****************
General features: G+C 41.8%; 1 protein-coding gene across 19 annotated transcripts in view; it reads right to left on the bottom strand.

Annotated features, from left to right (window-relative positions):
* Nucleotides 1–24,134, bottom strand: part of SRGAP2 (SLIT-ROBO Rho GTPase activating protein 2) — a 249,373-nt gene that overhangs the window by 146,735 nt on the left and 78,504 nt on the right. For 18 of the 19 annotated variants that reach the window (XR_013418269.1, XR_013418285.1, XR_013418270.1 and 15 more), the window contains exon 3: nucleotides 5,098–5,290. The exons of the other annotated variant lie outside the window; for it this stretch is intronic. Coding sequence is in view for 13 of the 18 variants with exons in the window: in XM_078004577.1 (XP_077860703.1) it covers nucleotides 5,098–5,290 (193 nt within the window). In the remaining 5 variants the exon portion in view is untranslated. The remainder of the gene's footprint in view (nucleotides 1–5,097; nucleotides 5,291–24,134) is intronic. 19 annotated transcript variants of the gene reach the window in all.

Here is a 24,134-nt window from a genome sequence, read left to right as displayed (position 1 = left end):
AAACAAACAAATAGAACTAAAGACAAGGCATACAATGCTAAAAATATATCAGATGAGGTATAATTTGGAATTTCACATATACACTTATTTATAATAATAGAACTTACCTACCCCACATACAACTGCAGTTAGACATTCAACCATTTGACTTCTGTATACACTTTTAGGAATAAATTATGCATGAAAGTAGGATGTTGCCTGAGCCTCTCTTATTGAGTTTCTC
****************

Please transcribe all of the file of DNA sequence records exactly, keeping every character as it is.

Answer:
General features: G+C 41.8%; 1 protein-coding gene across 19 annotated transcripts in view; it reads right to left on the bottom strand.

Annotated features, from left to right (window-relative positions):
* Nucleotides 1–24,134, bottom strand: part of SRGAP2 (SLIT-ROBO Rho GTPase activating protein 2) — a 249,373-nt gene that overhangs the window by 146,735 nt on the left and 78,504 nt on the right. For 18 of the 19 annotated variants that reach the window (XR_013418269.1, XR_013418285.1, XR_013418270.1 and 15 more), the window contains exon 3: nucleotides 5,098–5,290. The exons of the other annotated variant lie outside the window; for it this stretch is intronic. Coding sequence is in view for 13 of the 18 variants with exons in the window: in XM_078004577.1 (XP_077860703.1) it covers nucleotides 5,098–5,290 (193 nt within the window). In the remaining 5 variants the exon portion in view is untranslated. The remainder of the gene's footprint in view (nucleotides 1–5,097; nucleotides 5,291–24,134) is intronic. 19 annotated transcript variants of the gene reach the window in all.

Here is a 24,134-nt window from a genome sequence, read left to right as displayed (position 1 = left end):
AAACAAACAAATAGAACTAAAGACAAGGCATACAATGCTAAAAATATATCAGATGAGGTATAATTTGGAATTTCACATATACACTTATTTATAATAATAGAACTTACCTACCCCACATACAACTGCAGTTAGACATTCAACCATTTGACTTCTGTATACACTTTTAGGAATAAATTATGCATGAAAGTAGGATGTTGCCTGAGCCTCTCTTATTGAGTTTCTC